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The Keys to the TARDIS: The Daleks of Old

Daleks...! Wherever I have travelled in time and space I have met no deadlier adversary. Their single-minded destructive instinct has terrorized more peoples on more planets than I have time to mention. They are my greatest enemy! - The Doctor

DaleksThose of you who have only watched the revived episodes of Doctor Who cannot fully appreciate the extent to which the Daleks are an integral part of the whole Doctor Who experience. Without the Daleks, Doctor Who would never have survived the programme cuts of the BBC. Without the Daleks there would never have been the “hide-behind-the-couch” fear induced in viewers. Without the Daleks there would never have been the fan-fiction writers who are now the scriptwriters for the current episodes.

For Whovians of my generation, all the other monsters pitched against Doctor Who are simply place holders reserving the programming slot on Saturday evenings until the Doctor once again meets his nemesis. If we didn’t believe the Daleks would return, no matter how many times they have been totally wiped out by the Doctor, we would give up watching the series.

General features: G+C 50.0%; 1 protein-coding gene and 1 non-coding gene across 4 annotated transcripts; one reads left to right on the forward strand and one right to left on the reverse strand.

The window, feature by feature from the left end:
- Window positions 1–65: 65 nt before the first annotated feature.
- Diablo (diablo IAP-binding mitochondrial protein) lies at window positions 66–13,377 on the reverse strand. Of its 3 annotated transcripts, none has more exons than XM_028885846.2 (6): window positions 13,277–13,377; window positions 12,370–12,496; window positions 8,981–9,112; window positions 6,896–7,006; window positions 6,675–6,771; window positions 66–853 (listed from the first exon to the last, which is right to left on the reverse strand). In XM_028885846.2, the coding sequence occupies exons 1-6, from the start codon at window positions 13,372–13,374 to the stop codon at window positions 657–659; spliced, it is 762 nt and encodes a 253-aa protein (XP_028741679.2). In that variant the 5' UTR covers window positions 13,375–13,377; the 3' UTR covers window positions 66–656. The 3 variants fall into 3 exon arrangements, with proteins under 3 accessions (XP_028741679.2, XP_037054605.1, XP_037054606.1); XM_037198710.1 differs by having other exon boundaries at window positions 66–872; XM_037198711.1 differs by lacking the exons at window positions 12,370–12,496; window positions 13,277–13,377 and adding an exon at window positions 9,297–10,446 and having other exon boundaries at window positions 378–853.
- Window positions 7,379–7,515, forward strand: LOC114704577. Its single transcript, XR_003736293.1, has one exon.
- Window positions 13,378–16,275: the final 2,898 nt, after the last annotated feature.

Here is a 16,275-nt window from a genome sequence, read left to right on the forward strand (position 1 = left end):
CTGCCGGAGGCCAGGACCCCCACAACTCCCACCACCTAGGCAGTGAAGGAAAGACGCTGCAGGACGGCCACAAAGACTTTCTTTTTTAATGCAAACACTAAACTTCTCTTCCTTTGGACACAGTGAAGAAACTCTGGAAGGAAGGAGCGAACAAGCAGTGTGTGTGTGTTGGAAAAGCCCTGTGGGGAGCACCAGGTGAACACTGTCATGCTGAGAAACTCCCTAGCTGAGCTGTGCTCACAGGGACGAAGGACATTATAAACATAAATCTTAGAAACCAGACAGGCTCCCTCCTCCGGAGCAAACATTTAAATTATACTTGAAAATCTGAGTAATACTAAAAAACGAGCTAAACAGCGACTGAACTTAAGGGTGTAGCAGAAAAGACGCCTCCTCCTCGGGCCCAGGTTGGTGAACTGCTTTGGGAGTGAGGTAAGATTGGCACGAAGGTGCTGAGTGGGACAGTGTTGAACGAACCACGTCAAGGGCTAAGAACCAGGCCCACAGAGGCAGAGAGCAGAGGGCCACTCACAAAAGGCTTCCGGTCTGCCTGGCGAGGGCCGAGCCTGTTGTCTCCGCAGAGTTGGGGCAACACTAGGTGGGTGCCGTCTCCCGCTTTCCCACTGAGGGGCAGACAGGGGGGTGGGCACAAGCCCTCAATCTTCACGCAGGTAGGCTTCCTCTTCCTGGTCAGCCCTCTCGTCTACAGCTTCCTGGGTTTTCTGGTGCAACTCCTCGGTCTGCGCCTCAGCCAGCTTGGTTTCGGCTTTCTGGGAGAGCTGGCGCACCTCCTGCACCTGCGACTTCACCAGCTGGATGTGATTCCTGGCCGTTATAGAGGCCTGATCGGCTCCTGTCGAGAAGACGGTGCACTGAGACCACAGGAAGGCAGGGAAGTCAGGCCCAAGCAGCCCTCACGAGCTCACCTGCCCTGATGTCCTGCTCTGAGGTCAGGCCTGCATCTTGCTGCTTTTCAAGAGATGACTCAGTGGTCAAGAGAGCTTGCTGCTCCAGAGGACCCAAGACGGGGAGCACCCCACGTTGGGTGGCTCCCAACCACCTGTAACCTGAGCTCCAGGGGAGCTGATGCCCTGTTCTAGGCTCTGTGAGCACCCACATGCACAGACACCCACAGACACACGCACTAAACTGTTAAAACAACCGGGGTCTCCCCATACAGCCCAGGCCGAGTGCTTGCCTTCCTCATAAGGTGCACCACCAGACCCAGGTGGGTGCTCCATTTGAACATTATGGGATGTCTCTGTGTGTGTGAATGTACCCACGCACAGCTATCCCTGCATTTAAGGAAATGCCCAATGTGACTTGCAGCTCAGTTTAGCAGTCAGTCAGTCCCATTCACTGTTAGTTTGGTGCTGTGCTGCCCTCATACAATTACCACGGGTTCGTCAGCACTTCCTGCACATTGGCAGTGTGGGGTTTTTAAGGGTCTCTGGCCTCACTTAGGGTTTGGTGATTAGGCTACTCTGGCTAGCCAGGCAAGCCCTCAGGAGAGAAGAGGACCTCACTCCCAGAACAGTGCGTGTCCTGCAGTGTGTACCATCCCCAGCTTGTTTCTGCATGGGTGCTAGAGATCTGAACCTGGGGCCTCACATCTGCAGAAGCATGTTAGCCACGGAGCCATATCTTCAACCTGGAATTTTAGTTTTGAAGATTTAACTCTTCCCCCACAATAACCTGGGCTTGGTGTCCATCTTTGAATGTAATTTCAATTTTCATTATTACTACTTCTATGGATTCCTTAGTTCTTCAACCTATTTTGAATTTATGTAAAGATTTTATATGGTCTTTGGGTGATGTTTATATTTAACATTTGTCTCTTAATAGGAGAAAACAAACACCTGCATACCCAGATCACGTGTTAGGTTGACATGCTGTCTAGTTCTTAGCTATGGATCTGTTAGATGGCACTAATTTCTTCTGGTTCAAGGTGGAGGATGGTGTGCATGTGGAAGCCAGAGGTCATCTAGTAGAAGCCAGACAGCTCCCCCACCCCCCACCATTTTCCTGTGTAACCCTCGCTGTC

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The Fantastic in the Fine Arts: Mysterious Edinburgh Sculptures and the Work of Su Blackwell

This week, I learned of this unbelievably awesome, beautiful, and fantastic thing that's happening in Scotland: someone is creating sculptures out of books, and leaving them around Edinburgh.

It started in March with a tree and an egg filled with words (that, when put in order, make Edwin Morgan's "A Trace of Words").

And, magically enough, it continued.  There was a scene where a movie comes to life, with horses and men running out from a screen towards the filmgoers.  There was a dragon nestled in a teacup.  Another showed a child in a forest, with the inscription bearing the words "LOST (albeit in a good book)."

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Not Just Along for the Ride: The Role of the Sidekick in Fantasy Literature